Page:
Treatment of depression improves adherence to interferon beta-1b therapy for multiple sclerosis

David C. Mohr*, Donald E. Goodkin, William Likosky, Nicole Gatto, Kristen A. Baumann, Richard A. Rudick

*Corresponding author for this work

Research output: Contribution to journalArticlepeer-review

277 Scopus citations


Objectives: To examine the relationship between patient-reported depression and adherence to therapy with interferon beta-1b (IFNβ-1b) and to test the hypothesis that treatment of depression is associated with improved adherence. Design: Patients with multiple sclerosis were followed up 6 months after initiating therapy with IFNβ-1b. Setting: A university outpatient multiple sclerosis center, an academic group practice, and a health maintenance organization. Patients: Eighty-five patients with clinically evident multiple sclerosis taking IFNβ-1b. Main Outcome Measure: Follow-up questionnaire. Results: Thirty-five (41%) of the 85 patients reported new or increased depression within 6 months of initiating therapy with IFNβ-1b. Patients experiencing symptoms of depression were more likely to discontinue therapy. Among the patients reporting new or increased depression, 86% who received psychotherapy or antidepressant medication and 38% of the patients who received no therapy for depression continued the IFNβ-1b therapy (P=.003). Although psychotherapy was used as a treatment option more frequently in university and academic group practice-based multiple sclerosis clinics than in the health maintenance organization (P=.02), the treatment adherence patterns were similar across sites. Conclusions: These findings support previous findings that patients report increased depression after initiating therapy with IFNβ-1b. Although the source of this depression is unclear, these findings suggest that treating patient-reported depression increases adherence to treatment.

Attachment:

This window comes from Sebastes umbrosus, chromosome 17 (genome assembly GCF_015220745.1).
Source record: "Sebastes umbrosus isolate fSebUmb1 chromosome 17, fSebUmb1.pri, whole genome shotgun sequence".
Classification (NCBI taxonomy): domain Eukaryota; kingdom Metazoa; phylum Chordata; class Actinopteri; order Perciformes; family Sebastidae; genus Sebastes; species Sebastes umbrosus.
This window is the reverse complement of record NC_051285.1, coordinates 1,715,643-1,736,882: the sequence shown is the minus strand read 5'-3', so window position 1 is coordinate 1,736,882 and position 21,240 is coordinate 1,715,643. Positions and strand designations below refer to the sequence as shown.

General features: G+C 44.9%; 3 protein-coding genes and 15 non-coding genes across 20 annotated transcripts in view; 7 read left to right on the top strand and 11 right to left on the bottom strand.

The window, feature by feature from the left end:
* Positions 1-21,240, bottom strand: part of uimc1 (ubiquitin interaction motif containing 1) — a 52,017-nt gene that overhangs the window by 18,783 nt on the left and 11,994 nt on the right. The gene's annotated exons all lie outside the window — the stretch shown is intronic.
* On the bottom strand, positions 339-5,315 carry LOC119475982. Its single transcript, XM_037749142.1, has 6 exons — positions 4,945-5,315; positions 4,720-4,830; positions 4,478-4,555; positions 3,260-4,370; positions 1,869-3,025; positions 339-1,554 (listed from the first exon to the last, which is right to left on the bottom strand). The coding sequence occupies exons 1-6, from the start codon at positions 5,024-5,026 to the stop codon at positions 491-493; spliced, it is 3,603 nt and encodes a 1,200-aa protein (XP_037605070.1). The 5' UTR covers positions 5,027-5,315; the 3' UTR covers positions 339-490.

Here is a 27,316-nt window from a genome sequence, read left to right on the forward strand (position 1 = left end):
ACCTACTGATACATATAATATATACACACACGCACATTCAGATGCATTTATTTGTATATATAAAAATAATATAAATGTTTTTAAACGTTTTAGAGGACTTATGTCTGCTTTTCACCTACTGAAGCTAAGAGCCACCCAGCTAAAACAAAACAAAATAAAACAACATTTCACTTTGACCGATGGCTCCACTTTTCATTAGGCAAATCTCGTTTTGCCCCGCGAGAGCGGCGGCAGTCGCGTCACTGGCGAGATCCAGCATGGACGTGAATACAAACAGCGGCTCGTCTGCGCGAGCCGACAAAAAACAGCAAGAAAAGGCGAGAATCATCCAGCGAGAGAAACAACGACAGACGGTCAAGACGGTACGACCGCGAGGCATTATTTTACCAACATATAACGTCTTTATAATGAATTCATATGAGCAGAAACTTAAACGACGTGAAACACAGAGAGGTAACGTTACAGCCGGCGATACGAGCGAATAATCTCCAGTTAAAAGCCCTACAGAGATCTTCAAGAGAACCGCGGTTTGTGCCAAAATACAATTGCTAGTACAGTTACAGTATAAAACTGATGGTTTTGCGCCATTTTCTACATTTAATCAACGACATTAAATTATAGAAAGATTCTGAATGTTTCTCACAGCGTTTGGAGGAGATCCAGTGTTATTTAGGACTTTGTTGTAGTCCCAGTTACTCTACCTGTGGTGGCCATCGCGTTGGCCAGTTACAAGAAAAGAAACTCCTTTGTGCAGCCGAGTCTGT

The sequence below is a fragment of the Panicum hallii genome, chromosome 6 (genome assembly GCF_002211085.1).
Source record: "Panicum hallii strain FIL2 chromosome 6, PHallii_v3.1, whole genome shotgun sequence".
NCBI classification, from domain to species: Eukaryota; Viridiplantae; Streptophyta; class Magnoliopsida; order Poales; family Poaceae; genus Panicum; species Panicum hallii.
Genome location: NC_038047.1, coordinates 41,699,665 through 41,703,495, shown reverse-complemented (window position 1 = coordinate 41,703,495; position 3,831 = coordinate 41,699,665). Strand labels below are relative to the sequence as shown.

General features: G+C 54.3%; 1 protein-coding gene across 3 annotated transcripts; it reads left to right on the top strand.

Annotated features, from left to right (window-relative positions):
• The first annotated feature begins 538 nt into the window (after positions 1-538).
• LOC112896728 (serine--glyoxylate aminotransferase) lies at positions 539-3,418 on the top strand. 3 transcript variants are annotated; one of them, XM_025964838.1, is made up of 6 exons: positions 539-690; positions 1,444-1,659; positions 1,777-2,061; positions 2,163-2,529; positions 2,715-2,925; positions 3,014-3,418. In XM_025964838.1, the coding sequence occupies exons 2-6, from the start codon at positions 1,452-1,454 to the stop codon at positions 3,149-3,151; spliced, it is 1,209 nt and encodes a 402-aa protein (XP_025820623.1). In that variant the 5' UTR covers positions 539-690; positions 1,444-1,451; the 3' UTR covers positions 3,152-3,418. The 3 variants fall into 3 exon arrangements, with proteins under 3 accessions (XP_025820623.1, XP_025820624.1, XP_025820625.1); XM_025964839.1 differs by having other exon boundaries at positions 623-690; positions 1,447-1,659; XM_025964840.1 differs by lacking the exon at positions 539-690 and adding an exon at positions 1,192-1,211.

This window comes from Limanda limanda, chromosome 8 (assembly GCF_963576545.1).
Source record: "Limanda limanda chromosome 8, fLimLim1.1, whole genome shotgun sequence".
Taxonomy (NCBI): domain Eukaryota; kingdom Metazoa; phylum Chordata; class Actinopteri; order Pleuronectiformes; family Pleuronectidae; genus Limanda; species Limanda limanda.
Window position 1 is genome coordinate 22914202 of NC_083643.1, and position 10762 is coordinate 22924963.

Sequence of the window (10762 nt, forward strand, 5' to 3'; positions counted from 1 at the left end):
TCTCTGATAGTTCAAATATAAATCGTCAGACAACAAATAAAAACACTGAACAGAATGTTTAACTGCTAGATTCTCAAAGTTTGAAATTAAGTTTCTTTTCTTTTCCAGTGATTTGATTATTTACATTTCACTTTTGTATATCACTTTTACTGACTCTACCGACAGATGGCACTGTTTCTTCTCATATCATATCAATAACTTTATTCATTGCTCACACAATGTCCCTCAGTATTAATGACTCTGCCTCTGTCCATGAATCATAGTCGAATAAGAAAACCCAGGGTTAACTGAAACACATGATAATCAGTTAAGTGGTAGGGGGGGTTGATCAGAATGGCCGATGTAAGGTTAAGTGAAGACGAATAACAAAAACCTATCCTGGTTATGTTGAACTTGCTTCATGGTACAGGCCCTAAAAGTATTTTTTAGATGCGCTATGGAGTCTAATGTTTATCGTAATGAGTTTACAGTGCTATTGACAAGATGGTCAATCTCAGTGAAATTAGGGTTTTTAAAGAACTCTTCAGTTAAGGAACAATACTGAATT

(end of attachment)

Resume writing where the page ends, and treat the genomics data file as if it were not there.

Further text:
Original languageEnglish (US)
Pages (from-to)531-533
Number of pages3
JournalArchives of Neurology
Issue number5
StatePublished - 1997

ASJC Scopus subject areas

  • Arts and Humanities (miscellaneous)
  • Clinical Neurology


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